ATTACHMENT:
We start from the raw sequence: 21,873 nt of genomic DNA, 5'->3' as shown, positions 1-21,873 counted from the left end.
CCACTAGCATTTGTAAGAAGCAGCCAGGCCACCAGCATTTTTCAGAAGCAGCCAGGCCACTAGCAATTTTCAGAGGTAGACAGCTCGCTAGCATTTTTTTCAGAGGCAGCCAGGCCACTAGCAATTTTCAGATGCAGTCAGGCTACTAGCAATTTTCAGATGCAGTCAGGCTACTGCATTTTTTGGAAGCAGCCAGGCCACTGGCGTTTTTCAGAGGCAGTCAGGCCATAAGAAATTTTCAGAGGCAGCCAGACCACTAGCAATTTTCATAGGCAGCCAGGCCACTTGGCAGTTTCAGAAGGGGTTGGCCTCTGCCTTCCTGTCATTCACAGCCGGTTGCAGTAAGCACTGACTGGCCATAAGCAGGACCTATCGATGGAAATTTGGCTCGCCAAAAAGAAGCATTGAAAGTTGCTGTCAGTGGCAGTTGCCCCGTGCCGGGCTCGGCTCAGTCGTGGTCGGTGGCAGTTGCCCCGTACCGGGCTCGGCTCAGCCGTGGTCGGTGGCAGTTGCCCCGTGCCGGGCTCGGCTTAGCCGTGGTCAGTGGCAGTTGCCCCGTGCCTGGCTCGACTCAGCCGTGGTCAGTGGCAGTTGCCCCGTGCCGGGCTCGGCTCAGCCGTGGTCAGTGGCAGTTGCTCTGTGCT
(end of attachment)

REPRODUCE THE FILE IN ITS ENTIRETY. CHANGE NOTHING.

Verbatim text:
We start from the raw sequence: 21,873 nt of genomic DNA, 5'->3' as shown, positions 1-21,873 counted from the left end.
CCACTAGCATTTGTAAGAAGCAGCCAGGCCACCAGCATTTTTCAGAAGCAGCCAGGCCACTAGCAATTTTCAGAGGTAGACAGCTCGCTAGCATTTTTTTCAGAGGCAGCCAGGCCACTAGCAATTTTCAGATGCAGTCAGGCTACTAGCAATTTTCAGATGCAGTCAGGCTACTGCATTTTTTGGAAGCAGCCAGGCCACTGGCGTTTTTCAGAGGCAGTCAGGCCATAAGAAATTTTCAGAGGCAGCCAGACCACTAGCAATTTTCATAGGCAGCCAGGCCACTTGGCAGTTTCAGAAGGGGTTGGCCTCTGCCTTCCTGTCATTCACAGCCGGTTGCAGTAAGCACTGACTGGCCATAAGCAGGACCTATCGATGGAAATTTGGCTCGCCAAAAAGAAGCATTGAAAGTTGCTGTCAGTGGCAGTTGCCCCGTGCCGGGCTCGGCTCAGTCGTGGTCGGTGGCAGTTGCCCCGTACCGGGCTCGGCTCAGCCGTGGTCGGTGGCAGTTGCCCCGTGCCGGGCTCGGCTTAGCCGTGGTCAGTGGCAGTTGCCCCGTGCCTGGCTCGACTCAGCCGTGGTCAGTGGCAGTTGCCCCGTGCCGGGCTCGGCTCAGCCGTGGTCAGTGGCAGTTGCTCTGTGCT